Industrialisation creates a number of social and economic problems like employment of women and
children, minimum wages, trade unions, unsanitary living quarters and deplorable working
conditions in the factories, etc. Labour laws are, therefore, enacted to facilitate their solutions, as
ordinary civil laws are inadequate to meet them. The State has adopted a progressive policy, and is
keeping pace with the labour policy of the Government of India and the standard laid down by the
International Labour Organisation. This has produced a plethora of legislation and their
administration. These laws also deal with the regulation of industrial relations between the
management and the workers. Both the Legislature as well as the Judiciary in India have played their
due role in shaping the Labour Legislation in India.

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5. Explain the provisions of the Industrial Disputes Act, 1947 relating to award.

Award [Section 2(b)]


The expression 'Award' is a determination of -
• An industrial dispute, or
• A question related to an industrial dispute.
Award includes -
• A Final as well as an Interim determination, or
• An arbitration award made under Section 10-A (Voluntary reference of disputes to
arbitration.)
The awards are made by any Labour Court, Industrial Tribunal, National Industrial Tribunal or an
Arbitrator/ Arbitrators.

Interim Award:
The legislature has not defined the word interim award occurring in Section 2(b) of the
Industrial Disputes Act, 1947. The courts and the tribunals adopted the dictionary meaning of
the term 'interim' in determining the interim award.

For instance, in Thakur Yugal Kishor Sinha v. State of Bihar the High Court of Patna adopted the
meaning given in the Oxford Dictionary, a temporary or provisional arrangement, adopted in
the “meanwhile”. The Court accordingly held that 'manifestly, the word 'interim' in such a
context must mean provisional or temporary arrangements made in a matter of urgency and
subject to a final adjustment or complete determination of the dispute, for example, a payment
on account pending final settlement of the amount in the present case.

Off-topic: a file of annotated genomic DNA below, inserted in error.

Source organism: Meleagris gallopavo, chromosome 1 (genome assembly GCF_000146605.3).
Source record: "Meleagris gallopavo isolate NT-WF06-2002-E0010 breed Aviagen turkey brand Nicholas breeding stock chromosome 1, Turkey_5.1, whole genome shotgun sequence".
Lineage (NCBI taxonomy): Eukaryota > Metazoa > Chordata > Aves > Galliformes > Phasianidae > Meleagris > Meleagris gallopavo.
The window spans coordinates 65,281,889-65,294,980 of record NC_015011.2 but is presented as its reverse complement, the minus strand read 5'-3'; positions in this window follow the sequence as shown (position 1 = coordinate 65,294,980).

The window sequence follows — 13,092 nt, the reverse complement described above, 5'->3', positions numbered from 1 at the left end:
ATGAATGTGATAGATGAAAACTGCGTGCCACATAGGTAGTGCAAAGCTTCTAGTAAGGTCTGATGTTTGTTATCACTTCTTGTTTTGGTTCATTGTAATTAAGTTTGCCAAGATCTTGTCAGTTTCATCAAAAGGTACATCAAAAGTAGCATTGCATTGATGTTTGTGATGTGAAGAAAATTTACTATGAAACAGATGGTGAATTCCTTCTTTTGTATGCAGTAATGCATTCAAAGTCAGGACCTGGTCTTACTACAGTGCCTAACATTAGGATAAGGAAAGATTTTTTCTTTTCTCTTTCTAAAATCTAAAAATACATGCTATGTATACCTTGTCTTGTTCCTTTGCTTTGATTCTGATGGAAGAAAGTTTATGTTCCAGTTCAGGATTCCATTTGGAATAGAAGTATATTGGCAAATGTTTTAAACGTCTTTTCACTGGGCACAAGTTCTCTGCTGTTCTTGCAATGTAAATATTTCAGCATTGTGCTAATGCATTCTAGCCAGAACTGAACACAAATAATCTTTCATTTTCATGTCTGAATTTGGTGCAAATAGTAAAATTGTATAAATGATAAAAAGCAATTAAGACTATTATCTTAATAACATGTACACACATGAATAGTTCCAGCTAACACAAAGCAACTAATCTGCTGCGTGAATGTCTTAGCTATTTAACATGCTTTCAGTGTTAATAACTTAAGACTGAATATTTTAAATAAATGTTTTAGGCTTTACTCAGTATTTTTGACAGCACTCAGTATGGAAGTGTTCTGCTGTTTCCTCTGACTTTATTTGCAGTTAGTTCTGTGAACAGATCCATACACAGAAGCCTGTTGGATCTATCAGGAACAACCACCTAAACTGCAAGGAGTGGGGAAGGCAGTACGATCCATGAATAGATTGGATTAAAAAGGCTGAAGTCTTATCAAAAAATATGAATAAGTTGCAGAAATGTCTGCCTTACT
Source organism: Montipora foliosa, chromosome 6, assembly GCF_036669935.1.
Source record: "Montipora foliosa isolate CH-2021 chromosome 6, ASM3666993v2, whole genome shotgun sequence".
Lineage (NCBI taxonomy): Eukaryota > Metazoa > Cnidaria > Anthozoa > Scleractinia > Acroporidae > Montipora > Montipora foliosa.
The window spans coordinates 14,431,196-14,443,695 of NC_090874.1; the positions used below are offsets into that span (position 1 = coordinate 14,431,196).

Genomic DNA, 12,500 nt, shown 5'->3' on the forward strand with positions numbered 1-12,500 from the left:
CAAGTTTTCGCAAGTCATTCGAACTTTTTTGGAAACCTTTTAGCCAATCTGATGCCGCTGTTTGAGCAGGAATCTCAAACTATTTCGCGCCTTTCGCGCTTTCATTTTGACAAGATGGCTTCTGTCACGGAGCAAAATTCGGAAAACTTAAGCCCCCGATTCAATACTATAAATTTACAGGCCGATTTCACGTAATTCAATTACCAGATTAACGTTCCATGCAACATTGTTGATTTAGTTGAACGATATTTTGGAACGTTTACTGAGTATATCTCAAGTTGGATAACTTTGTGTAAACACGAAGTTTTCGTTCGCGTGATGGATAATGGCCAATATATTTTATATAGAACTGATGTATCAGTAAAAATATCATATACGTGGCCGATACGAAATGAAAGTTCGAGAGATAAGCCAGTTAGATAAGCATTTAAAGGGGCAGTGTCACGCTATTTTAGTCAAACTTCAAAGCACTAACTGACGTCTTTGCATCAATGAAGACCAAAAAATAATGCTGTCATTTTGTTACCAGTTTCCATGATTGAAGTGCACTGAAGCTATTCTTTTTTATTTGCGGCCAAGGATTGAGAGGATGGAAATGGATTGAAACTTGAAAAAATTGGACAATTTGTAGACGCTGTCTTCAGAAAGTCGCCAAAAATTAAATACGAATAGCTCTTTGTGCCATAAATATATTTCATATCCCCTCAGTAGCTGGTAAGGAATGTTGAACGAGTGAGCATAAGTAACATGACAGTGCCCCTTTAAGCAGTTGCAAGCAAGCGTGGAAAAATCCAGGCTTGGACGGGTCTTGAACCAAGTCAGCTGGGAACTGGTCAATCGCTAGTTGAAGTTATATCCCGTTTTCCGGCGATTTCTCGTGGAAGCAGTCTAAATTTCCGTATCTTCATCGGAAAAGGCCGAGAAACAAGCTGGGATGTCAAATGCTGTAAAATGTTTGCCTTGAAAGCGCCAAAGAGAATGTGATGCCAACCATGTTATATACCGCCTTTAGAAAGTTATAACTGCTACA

In this regard the following principles are noteworthy:


(1) An interim award is not the final determination of some of the points involved in an
industrial dispute. It is a provisional or temporary arrangement made in a matter of urgency
and subject to a final adjustment on the final determination of a dispute.
(2) Interim relief is granted in aid of the final relief to be granted. If final relief itself cannot be
granted no temporary relief of the same nature can be given. While awarding interim relief, the
final adjustment to be made at the time of the award must be kept in mind.

Limitation on power to make award.


The Court and Tribunal are to function within the limit imposed by the statute. The powers are
exercised not in an arbitrary or absolute fashion. The Labour Tribunals should confine themselves to
pleadings and issues and to ascertain the real disputes between the parties to narrow the area of
conflict and to see where the two sides differed.

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Res Judicata
Where an award in respect of an industrial dispute, has been given by a competent Tribunal,
adjudicating on the dispute between the parties, the principle of res judicata as provided in Section
11 of the Civil Procedure Code does not apply, but it can definitely be said that reagitation of the
same point is not in the interest of the industry and because the question has already been
adjudicated upon there is no bona fide dispute for adjudication.

Power of the High Court to interfere with award.


In Workmen C.S. W.F.Mysore v. Ind. Tribunal the award given by the Tribunal on the basis of
settlement arrived at between the management and one of the two rival groups of office-bearers of
a registered trade union representing the workmen was challenged under Article 226 before the
High Court. The office-bearers of the rival group though present when the settlement was filed and
evidence was recorded took no part in the proceedings before the Tribunal. It was held on the
particular facts and circumstances of the case that the High Court was justified in refusing to
interfere with the award, particularly in view of the fact that the award was beneficial to a
substantial body of workmen of the factory.

Power of Tribunal to grant interim relief.


Where the reference concerning several matters such as fixation of wage scales, classification, etc.,
was pending for a long time, the Tribunal has the power to grant interim relief to workmen without
prejudice to the right of the parties to have their full say at the time of passing of final award.

Section 15. Submission of an award.


Section 15 enjoins the labour court, tribunal or national tribunal to
1. Hold its proceedings expeditiously and
2. As soon as practicable on conclusion thereof, submit its award to appropriate government.

The non-submission would render the award inoperative. The provisions of the Section are
inadequate for several reasons:

First, a perusal of various reported decisions, however, reveals that despite the requirement of the
Act to submit the award as soon as it is practicable on the conclusion of the proceedings, the time